On this day…
2nd April, 1805 – Hans Christian Andersen born.
Hans Christian Andersen often referred to in Scandinavia as H. C. Andersen; 2 April 1805 – 4 August 1875) was a Danish author. Although a prolific writer of plays, travelogues, novels, and poems, Andersen is best remembered for his fairy tales. Andersen’s popularity is not limited to children; his stories, called eventyr in Danish, or “fairy-tales” in English, express themes that transcend age and nationality.
Andersen’s fairy tales, which have been translated into more than 125 languages, have become culturally embedded in the West’s collective consciousness, readily accessible to children, but presenting lessons of virtue and resilience in the face of adversity for mature readers as well. Some of his most famous fairy tales include “The Little Mermaid”, “The Snow Queen”, “The Ugly Duckling”, “The Nightingale”, “The Emperor’s New Clothes” and many more. His stories have inspired plays, ballets, and both live-action and animated films.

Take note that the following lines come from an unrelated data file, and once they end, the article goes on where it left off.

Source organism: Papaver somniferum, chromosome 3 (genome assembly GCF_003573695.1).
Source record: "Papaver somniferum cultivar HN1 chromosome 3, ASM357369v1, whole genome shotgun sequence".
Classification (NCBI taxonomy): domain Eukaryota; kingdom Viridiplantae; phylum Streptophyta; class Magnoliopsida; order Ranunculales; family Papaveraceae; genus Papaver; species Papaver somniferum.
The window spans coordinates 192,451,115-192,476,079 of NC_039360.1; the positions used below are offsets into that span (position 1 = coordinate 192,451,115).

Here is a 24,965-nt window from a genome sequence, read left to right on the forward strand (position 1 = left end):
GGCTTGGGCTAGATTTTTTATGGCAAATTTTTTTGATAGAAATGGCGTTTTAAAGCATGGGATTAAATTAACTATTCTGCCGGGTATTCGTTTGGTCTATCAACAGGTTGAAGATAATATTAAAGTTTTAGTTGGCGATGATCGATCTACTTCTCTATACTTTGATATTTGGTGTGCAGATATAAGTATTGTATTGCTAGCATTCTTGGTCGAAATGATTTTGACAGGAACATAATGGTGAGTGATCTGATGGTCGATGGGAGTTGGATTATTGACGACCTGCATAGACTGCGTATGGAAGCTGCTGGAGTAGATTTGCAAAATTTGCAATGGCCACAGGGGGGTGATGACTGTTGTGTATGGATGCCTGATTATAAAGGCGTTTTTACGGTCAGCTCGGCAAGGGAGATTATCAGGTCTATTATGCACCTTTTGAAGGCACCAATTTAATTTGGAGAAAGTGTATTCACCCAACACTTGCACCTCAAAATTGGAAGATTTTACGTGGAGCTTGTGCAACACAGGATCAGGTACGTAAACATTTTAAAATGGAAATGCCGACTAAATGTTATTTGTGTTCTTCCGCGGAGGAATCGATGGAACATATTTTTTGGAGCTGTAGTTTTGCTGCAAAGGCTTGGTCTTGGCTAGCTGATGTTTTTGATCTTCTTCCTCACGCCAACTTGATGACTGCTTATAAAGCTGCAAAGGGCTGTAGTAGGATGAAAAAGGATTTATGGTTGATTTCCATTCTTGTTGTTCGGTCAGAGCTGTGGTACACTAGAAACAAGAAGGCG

Hans Christian Andersen and Charles Dickenson were acquaintances.
In June 1847, Andersen paid his first visit to England and enjoyed a triumphal social success during the summer. The Countess of Blessington invited him to her parties where intellectual people could meet, and it was at one party that he met Charles Dickens for the first time. They shook hands and walked to the veranda which was of much joy to Andersen. He wrote in his diary, “We had come to the veranda, I was so happy to see and speak to England’s now living writer, whom I love the most.”
The two authors respected each other’s work and had something important in common as writers: Depictions of the poor and the underclass, who often had difficult lives affected both by the Industrial Revolution and by abject poverty. In the Victorian era there was a growing sympathy for children and an idealization of the innocence of childhood.
Ten years later, Andersen visited England again, primarily to visit Dickens. He extended a brief visit to Dickens’ home at Gads Hill Place into a five-week stay, to the distress of Dickens’ family. After Andersen was told to leave, Dickens stopped all correspondence between them, to the great disappointment and confusion of Andersen, who had quite enjoyed the visit and never understood why his letters went unanswered.